Cheryl Hanna, a professor at Vermont Law School, could have been a case study for Kunin’s book. She is among the ranks of women who earned an education and professional degree in the wake of the women’s movement. A latchkey child of the 1970s, Hanna watched her mother go to work with other secretaries in the Ford Motor Company’s “pink ghetto.” Hanna says her mother, a single parent, was poorly paid and didn’t enjoy protection against sexual harassment or gender discrimination now guaranteed under the law.
In the evenings before her mother returned home from work, Hanna watched the protests and rallies of the burgeoning women’s movement unfolding on the television news. And she benefited from the social activism it represented. Increased opportunities and protection from certain kinds of discrimination account in part for Hanna’s jump from Kalamazoo College to Harvard Law School to her current position on the faculty at VLS.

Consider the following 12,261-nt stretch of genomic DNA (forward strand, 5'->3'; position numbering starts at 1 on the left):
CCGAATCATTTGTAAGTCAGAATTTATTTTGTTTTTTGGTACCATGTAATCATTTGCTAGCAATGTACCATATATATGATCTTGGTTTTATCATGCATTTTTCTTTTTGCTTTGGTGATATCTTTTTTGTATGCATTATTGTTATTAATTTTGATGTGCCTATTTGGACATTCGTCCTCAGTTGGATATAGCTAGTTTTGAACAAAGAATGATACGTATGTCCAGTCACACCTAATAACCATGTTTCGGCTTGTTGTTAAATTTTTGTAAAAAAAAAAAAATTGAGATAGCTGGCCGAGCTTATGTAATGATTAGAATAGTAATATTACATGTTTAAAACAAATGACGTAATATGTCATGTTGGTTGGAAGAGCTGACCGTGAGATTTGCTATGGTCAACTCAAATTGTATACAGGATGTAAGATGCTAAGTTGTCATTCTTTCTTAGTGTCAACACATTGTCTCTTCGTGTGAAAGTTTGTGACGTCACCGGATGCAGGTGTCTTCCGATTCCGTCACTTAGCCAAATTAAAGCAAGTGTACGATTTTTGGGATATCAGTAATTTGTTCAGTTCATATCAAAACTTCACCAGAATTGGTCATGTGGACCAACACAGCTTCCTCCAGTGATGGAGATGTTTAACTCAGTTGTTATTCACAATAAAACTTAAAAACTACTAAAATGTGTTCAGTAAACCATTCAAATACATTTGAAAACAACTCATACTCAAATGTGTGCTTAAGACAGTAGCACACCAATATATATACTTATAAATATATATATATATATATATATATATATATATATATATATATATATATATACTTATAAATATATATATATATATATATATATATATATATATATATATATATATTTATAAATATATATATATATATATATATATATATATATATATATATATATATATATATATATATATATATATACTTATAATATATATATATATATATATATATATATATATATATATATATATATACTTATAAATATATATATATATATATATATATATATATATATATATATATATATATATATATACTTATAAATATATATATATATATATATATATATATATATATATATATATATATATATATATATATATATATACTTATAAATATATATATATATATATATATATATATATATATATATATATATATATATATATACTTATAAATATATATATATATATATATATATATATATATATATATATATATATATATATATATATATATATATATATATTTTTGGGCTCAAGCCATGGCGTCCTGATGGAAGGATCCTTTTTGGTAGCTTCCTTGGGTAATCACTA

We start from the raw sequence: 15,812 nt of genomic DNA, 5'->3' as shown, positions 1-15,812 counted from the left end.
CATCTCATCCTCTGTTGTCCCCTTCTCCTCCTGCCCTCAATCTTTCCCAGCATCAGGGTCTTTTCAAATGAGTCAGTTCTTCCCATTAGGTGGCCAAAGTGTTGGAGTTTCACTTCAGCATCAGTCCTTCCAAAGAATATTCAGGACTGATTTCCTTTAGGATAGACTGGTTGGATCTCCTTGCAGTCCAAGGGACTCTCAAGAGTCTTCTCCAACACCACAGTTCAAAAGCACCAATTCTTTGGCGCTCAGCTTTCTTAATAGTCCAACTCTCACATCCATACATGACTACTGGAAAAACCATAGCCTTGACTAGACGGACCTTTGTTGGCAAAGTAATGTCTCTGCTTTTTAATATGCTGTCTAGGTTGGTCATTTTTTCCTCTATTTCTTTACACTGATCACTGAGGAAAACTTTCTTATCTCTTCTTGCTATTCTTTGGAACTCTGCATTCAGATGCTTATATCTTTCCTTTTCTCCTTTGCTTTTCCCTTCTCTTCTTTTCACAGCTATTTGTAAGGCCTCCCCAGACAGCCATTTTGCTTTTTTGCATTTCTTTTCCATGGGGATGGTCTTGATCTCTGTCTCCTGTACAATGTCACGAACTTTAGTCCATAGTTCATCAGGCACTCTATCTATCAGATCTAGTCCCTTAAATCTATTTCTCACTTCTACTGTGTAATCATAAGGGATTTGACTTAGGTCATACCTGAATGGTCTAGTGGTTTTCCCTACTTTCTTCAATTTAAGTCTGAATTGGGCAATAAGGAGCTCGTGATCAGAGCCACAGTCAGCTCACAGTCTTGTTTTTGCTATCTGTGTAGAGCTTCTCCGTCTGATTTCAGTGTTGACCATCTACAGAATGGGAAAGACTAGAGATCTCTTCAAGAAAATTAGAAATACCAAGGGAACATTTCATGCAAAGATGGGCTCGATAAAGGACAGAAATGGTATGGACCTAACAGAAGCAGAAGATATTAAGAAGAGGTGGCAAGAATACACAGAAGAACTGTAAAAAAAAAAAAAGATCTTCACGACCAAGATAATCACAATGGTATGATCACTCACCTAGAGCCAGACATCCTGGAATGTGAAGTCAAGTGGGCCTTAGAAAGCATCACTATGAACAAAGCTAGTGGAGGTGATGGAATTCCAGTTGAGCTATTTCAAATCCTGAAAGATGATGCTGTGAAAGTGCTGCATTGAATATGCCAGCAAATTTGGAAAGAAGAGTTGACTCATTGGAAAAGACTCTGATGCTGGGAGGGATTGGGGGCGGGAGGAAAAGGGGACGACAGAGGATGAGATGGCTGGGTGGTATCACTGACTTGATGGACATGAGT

Along the way, she found it isn’t easy to balance professional success with raising a family. No matter what the profession, Hanna says, “The minute those [child] car seats go in, the world sees you differently.”
New lawsuits and increased complaints hint at growing dissatisfaction from parents who perceive discrimination in the workplace. Last year, the Equal Employment Opportunity Commission marked a 23 percent increase from 2005 in the number of complaints filed by women who alleged unfair treatment due to pregnancy. Hanna has noticed an uptick in so-called “caregiver discrimination.” While certain classes, like race and gender, are protected under the law against discrimination, parenthood isn’t, she says.
“When we talk about what discrimination in the workplace looks like these days, it’s really about caregiver discrimination,” Hanna says.